The Family Readiness Branch at Camp Pendleton provides relevant and standardized training to unit commanders, Family Readiness Command Teams, Marines and their families; thereby, reinforcing the pillars of resiliency, sustaining a constant state of personal and family readiness, and ultimately enhancing unit mission readiness.
How Marine Corps Family Team Building Supports Families
CREDO’s name comes from a Latin word meaning “I believe”! In fact, the unit is actually a training team with a goal of building the belief of active duty personnel in five key areas: self, relationships, team, unit and God. While CREDO is staffed by specially trained Navy Chaplains, its programs, retreats and seminars are not necessarily religious in nature.
Offers services to assist commands in developing effective readiness programs while helping unit families become self-sufficient. The Family Readiness Program offers training for Command Teams, Family Readiness Officers, Command Team Advisors and Family Readiness Assistants on their roles and responsibilities in the Unit Family Readiness Program.
LifeSkills Training and Education offers various workshops in such areas as Change Management, 4 Lenses Temperament Discovery, 7 Habits of Highly Effective Military Families and many other workshops.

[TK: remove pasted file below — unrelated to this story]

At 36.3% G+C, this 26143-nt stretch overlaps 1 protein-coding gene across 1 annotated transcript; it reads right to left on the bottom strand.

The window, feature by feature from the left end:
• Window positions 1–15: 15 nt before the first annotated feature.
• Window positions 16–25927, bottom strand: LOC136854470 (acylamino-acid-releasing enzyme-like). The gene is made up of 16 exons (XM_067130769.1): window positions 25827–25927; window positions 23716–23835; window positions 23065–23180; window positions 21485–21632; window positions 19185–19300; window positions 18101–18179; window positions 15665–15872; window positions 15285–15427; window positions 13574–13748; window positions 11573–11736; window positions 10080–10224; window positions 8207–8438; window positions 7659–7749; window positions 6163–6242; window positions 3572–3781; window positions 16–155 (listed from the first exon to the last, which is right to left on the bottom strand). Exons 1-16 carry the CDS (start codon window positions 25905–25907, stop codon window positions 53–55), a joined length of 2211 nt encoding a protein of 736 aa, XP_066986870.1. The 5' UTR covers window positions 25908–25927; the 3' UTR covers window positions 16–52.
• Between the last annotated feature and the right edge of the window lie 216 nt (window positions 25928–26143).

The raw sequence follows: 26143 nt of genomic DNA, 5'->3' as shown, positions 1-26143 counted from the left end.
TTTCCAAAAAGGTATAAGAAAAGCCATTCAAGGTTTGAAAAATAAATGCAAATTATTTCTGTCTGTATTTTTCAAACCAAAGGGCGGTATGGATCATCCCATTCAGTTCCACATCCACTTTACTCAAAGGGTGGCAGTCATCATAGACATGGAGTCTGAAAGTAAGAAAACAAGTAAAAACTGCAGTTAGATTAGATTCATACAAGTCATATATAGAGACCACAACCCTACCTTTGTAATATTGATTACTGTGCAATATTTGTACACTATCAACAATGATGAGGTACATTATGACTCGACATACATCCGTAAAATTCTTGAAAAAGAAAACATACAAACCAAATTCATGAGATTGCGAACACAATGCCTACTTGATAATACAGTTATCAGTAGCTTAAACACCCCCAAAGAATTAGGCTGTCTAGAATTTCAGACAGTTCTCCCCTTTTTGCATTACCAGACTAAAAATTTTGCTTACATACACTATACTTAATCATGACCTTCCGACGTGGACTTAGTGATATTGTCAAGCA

L.I.N.K.S. provides information to all active duty personnel, family members, spouses, significant others and DoD civilian employees on available resources and methods for meeting challenges of the military lifestyle. Sessions are available for Marines, spouses, children/teens, and parents/extended family members.
Prevention Relationship Enhancement Program (PREP)
This workshop helps couples communicate and connect more effectively. Participants learn and practice proven techniques. Key topics include: Relationship Risk Factors, Communication Danger Signs, Safety and Structure in Communication, and When Forgiveness Isn’t Easy.
Readiness and Deployment Support Training offers assistance to units by connecting unit Family Readiness Officers (FROs) and commands, assisting with family readiness issues, and delivering pre-, during, and post-deployment presentations.
It really is ok to ask, “What’s in it for me?” In fact, volunteering can be a great way to develop skills, learn more about career options, make friends, garner new professional contacts, develop your professional network, get exercise, spend time outdoors/with animals/with kids, or even just shake up your routine.